Smoking Hot Out West – Smoky Skies for Us

Sunday, Sept. 3rd, Monday, Sept. 4th (Labor Day) and Tuesday, Sept. 5th:


Sunrise Labor Day at Wells Overlook just south of Lawrence.  The sun is seen shining through multiple layers of smoke aloft at 7:00 AM.  These smoke layers aloft have been over the area for several days, but became more concentrated on Labor Day as an upper wave and cold front approached the area.


Zooming more at 7:02 AM, the smoke makes an excellent sun filter.  Here a couple of sunspots can even be seen, one near the center of the sun and the other about a third of the way from the center toward the right limb.


At 7:39 AM at the Sunflower Farm just east of Wells Overlook – eclipsing clouds produce crepuscular rays through the smoke aloft.


At 6:59 PM yesterday at the Rotary Arboretum, the smoke aloft is really dense just behind a cool front.


As the sun was sinking toward the horizon it disappeared, completely covered by the dense smoke.  Then, surprisingly, just before sinking below the horizon, a very dim sun made a last  reappearance for the day.  As in the morning, it looks like a different kind of star through the dense smoke layers – or maybe even a distant gas giant planet.


National visual satellite image at 9:45 AM CDT Labor Day.  Smoke is in the flow pushing in from the Pacific Northwest, more concentrated behind an approaching front over Nebraska and South Dakota.  The remnants of once hurricane Lidia are off the California coast.


At 5:45 PM Labor Day, the front has passed the Lawrence area (thin line of clouds across southeast Kansas marks the front) with dense smoke aloft over our area.  The smoke extends from the Pacific Northwest all the way into the Northeast.


Upper air chart (500 MB) at 7 PM on September 2nd.  This ongoing pattern shows the flow, bringing smoke from fires from California to Washington to Western Montana over our area.  On this day, the easterly flow between a strong upper High centered over southern Idaho and Tropical Depression off of Northern Baja brought record heat to much of California, especially the San Francisco Bay area where San Francisco reached 104 degrees and parts of the bay area reached temperatures of 110 and even more in a few spots.  The heat was widespread in the west, enhancing widespread and growing wildfires.


Sept 2nd at 7:45 PM CDT (5:45 PDT) – Huge amount of wildfire smoke from the Sierra Nevada drifts westward and northwestward out over the Central Valley.  There are additional fires in northwest California with a huge amount of smoke drifting northward.   A couple of plumes in western Nevada as well.


On September 2nd at 8:15 PM CDT (6:15 PM PDT) – Very dense smoke moves northward over northern California and western Oregon, before later rounding the corner and heading eastward.   Additional large and active wildfires can be seen over central Washington, Idaho and western Montana.  All this smoke then heads eastward over our area and on across the country in layers of varying density aloft as it gets caught and swirls around in the upper level winds.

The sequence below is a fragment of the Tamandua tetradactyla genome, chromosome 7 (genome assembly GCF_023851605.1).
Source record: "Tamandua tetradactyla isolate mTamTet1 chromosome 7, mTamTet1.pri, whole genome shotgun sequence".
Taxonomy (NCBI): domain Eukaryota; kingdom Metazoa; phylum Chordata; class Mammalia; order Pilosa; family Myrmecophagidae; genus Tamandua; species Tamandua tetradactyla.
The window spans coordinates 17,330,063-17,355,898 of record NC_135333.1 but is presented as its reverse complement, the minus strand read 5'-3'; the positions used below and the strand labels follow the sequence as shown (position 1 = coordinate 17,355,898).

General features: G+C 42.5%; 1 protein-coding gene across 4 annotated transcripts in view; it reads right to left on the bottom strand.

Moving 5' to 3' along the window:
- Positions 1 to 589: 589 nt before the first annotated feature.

The smoke has been blowing over aloft for several days now.  This is the pre-sunrise sky from outside my front door on August 30, showing a solid layer of smoke aloft over the area.


From the Yosemite National Park webcams – this is the view of Half Dome and Clouds Rest from Sentinal Dome the morning of September 3rd.  Dense smoke at about 8,500 feet above sea-level.


At the same time as the above image, Half Dome from Yosemite Valley (4,100 feet) is, as usual, striking, and actually somewhat more clear than from higher up.   While there is smoke in the air, it is not nearly as dense on the Yosemite Valley floor as it is at higher elevations.   This smoke originates from fires over the nearby central Sierra Nevada Mountains.


September 5th at 6:30 AM looking east-northeastward from the north end of  N Iowa Street where it turns west to Lakeview Rd.  The north edge of the dense smoke layer aloft is seen pushing southward on northerly winds aloft.


500 MB at 7 AM Sept 5:  Unseasonably strong northwest flow aloft behind a trough of low pressure extending southward from the Great Lakes pushes the smoke plume southward.   Hot upper high continues over the intermountain west with the remnants of Lidia off the California coast pumping some mid level moisture northward along the Pacific coast.


September 5th at 4:45 PM CDT – Smoke layer has pushed southward with the plume extending across Wyoming, Colorado, southwest Kansas into Oklahoma and Arkansas.   Lots of smoke covers Oregon, Washington and Idaho.  South winds around the remnants of Lidia have helped clear much of the smoke from California for the time being.


Looking west at sunset, Tuesday, Sept 5th:  Skies appear clear of smoke for the first time in days as cooler and drier air pushes in from the northwest.  A few instability cumulous in the afternoon have pretty much died out with mainly just some patchy cirrus in the far off distance.


And a full moon rises in the eastern sky.

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